There has been a lot of talk around the internet regarding Pinterest and artist copyright. Many artists are choosing to block their images from being pinned, seeing it as a direct assault on their copyright, or worse as being a gateway to their images being used for the commercial or personal benefit of others. Why has Pinterest raised these concerns where other forms of social media seem to fly under the radar?
The concern started when Kirsten Kowalski posted this article back in February in which, as a lawyer, she explores the legality of using Pinterest. (Incidentally, Kowalski does not state what branch of law she practices and does not state that she is a specialist in contract or copyright law). She uncovered much of concern in the Pinterest Terms and Conditions (you know, the fine print that just about no one reads). The essence of her findings were:
Terms such as these would make anyone baulk if they were actually likely to be acted upon. It is important to note that other user generated sites have similar (virtually identical)user terms and conditions, including You Tube, Facebook and Tumblr, Twitpic and Google +. These types of contracts are standard fare for lawyers whose job it is to “protect” their clients.
Kirsten Kowalski has raised the issue of direct copyright infringement when using Pinterest stating:
- Pinning images may not fall into the category of fair use because they are not low -resolution thumbnails, but rather the same full resolution image as the original.
Many have pointed out that this presents a conundrum as Pinterest discourages the use of its site for personal promotion (via your own images) and therefore it is hard to fathom how you could use the site without using other people's images.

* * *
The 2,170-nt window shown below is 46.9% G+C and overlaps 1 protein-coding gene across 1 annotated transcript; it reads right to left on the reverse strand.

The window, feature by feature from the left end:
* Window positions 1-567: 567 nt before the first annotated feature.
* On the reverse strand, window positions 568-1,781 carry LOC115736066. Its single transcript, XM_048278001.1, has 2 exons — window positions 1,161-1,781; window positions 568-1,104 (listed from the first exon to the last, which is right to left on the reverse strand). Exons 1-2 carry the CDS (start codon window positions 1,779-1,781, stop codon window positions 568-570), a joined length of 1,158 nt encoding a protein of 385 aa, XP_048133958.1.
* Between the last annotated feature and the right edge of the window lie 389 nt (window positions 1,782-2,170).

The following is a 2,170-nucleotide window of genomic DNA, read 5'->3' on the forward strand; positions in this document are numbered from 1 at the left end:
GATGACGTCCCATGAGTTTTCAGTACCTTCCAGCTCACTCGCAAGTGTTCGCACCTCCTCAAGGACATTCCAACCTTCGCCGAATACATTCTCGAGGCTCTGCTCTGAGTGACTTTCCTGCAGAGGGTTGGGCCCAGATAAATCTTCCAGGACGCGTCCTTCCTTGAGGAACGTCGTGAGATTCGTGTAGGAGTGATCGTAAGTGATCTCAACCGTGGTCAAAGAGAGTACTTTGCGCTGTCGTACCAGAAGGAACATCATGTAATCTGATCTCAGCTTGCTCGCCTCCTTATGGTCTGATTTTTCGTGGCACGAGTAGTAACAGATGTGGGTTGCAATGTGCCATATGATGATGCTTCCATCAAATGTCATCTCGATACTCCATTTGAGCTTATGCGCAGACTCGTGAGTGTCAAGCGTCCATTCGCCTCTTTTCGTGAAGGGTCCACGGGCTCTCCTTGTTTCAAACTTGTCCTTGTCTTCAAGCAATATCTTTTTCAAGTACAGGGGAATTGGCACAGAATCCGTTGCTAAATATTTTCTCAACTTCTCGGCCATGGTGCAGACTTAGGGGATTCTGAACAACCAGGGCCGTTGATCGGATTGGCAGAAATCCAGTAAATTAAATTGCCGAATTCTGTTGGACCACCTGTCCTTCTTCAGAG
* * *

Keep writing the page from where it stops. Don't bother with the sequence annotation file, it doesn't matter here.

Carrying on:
N A Sims has written a wonderful article regarding the legalities of Pinterest and other social media sites that includes a more thorough examination of the subject of fair use. She provides links for articles that explore this topic in more depth.
Others were concerned by this clause:
“You hereby grant to Cold Brew Labs a worldwide, irrevocable, perpetual, non-exclusive, transferable, royalty-free license, with the right to sublicense, to use, copy, adapt, modify, distribute, license, sell, transfer, publicly display, publicly perform, transmit, stream, broadcast, access, view, and otherwise exploit such Member Content only on, through or by means of the Site…” (this content gleaned from here).
Kirsten Kowalski raises some ethical issues and comes to the conclusion that pinning other people's images without first seeking their express consent is "morally, ethically and professionally wrong". This falls into the arena of personal opinion and I will address it in my next post.
It is worth noting that since Kirsten's article was first published Pinterest sought her input into the reworking of the site's Terms and Conditions. Since that time the word "sell" has been deleted, although Pinterest claims it never had any intention of selling anyone's content. In this article from the Washington Post Pinterest states:
“Pinterest is a platform for people to share their interests through collections of images, videos, commentary and links they can share with friends. The Digital Millennium Copyright Act (DMCA) provides safe harbors for exactly this type of platform. We are committed to efficiently responding to alleged copyright infringements." (You can read the complete statement here).
They make it sound so benign, but is this just corporate sleight of hand, or is the danger of using Pinterest being overstated. For all the alarmist articles out there there are an equal number of articles espousing the advantages of Pinterest. In my next blog post I will reveal some of the pro-Pinterest arguments and where I stand on the subject.